, including one of Indian-origin, have identified a chemical signal in the zebrafish brain that helps it regenerate retina, a finding that may help cure blindness in humans.
The discovery raises the possibility that human retinas can be induced to regenerate, naturally repairing damage caused by degenerative retinal diseases and injury, including age-related macular degeneration and retinitis pigmentosa, researchers said.
"The prevailing belief has been that the regeneration process in fish retinas is triggered by secreted growth factors, but our results indicate that the neurotransmitter GABA might initiate the process instead," said James Patton, Professor at Vanderbilt University in the US.
"All the regeneration models assume that a retina must be seriously damaged before regeneration takes place, but our studies indicate that GABA can induce this process even in undamaged retinas," said Patton.
It turns out that the structure of the retinas of fish and mammals are basically the same.
Although the retina is very thin - less than 0.5 millimetres thick - it contains three layers of nerve cells: photoreceptors that detect the light, horizontal cells that integrate the signals from the photoreceptors and ganglion cells that receive the visual information and route it to the brain.
In addition, the retina contains a special type of adult stem cell, called Muller glia, that span all three layers and provide mechanical support and electrical insulation. In fish retinas, they also play a key role in regeneration.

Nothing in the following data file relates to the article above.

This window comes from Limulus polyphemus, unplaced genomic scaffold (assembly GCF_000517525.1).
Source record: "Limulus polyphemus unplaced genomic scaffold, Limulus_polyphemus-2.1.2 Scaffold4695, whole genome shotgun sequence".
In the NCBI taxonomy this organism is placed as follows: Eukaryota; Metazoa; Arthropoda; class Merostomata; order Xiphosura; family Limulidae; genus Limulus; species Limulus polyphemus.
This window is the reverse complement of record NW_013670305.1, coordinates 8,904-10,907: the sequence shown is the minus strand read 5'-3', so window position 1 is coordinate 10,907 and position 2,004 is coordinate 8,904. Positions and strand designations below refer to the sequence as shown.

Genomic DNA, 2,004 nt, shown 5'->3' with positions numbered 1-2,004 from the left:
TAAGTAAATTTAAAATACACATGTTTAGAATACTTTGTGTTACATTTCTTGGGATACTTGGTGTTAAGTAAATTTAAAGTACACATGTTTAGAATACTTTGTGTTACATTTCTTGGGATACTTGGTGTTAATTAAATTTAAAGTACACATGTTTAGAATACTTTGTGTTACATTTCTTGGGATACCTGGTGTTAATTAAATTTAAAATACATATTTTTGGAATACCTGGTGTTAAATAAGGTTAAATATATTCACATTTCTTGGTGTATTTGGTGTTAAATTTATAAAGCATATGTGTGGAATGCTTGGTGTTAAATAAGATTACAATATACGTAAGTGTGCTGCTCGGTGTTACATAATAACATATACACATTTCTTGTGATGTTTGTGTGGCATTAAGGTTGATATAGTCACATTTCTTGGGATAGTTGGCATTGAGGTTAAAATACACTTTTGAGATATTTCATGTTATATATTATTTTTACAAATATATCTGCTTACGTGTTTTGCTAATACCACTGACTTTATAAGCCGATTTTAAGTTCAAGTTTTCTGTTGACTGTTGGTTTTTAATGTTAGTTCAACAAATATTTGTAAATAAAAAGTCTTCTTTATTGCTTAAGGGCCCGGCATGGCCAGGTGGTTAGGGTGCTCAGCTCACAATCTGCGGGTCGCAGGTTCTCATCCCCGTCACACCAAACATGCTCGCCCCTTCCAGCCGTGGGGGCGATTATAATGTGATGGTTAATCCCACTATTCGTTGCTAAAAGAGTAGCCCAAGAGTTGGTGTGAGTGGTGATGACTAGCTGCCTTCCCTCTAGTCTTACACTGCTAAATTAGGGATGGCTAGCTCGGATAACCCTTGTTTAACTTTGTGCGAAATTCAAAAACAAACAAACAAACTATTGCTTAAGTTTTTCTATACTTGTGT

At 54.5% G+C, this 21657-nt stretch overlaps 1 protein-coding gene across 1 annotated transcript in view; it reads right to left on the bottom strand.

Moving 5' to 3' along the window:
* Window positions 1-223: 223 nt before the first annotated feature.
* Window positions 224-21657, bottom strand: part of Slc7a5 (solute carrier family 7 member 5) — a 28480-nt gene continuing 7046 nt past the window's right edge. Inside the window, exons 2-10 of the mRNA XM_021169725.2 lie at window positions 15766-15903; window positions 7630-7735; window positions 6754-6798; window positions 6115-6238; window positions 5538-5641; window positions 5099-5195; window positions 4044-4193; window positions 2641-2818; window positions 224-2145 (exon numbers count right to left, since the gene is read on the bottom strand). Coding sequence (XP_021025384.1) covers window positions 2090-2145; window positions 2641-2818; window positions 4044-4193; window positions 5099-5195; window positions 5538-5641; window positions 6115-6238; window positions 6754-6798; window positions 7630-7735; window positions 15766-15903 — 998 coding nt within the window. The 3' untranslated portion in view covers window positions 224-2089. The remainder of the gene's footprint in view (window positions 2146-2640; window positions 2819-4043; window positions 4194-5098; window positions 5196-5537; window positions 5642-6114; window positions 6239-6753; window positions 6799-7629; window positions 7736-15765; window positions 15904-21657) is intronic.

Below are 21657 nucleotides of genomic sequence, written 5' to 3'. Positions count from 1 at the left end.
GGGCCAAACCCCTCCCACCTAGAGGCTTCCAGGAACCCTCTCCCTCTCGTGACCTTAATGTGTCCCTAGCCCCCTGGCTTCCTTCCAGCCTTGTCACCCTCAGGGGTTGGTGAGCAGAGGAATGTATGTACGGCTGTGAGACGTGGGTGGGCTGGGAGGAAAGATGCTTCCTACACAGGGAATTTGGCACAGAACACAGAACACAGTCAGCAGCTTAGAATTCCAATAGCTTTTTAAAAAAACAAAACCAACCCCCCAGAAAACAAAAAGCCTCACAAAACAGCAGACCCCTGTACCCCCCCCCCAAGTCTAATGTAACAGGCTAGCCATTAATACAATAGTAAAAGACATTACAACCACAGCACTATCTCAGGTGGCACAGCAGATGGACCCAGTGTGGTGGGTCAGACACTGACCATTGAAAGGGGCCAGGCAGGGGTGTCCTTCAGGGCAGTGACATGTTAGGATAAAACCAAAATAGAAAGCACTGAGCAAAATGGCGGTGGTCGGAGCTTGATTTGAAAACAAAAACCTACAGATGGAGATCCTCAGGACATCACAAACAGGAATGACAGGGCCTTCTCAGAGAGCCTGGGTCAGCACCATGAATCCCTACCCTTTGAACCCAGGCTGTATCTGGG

When regeneration is triggered, the Muller glia dedifferentiate, begin proliferating, and then differentiate into replacements for the damaged nerve cells. Muller glia are also present in mammalian retinas, but do not regenerate.
Graduate student Mahesh Rao got the idea that GABA - normally a fast-acting neurotransmitter best known for its role of calming nervous activity by inhibiting nerve transmission in the brain - might be the trigger for retinal regeneration.
He was inspired by the results of a study in the mouse hippocampus which found that GABA was controlling stem cell activity.
Working with Patton and assistant professor Dominic Didiano, Rao designed a series of experiments with zebrafish which determined that high concentrations of GABA in the retina keep the Miller glia quiescent and that they begin dedifferentiating and proliferating when GABA concentrations drop.
They tested their hypothesis in two ways: By blinding zebrafish and injecting them with drugs that stimulate GABA production and by injecting normal zebrafish with an enzyme that lowers the GABA levels in their eyes.
The research was published in the journal Stem Cell Reports.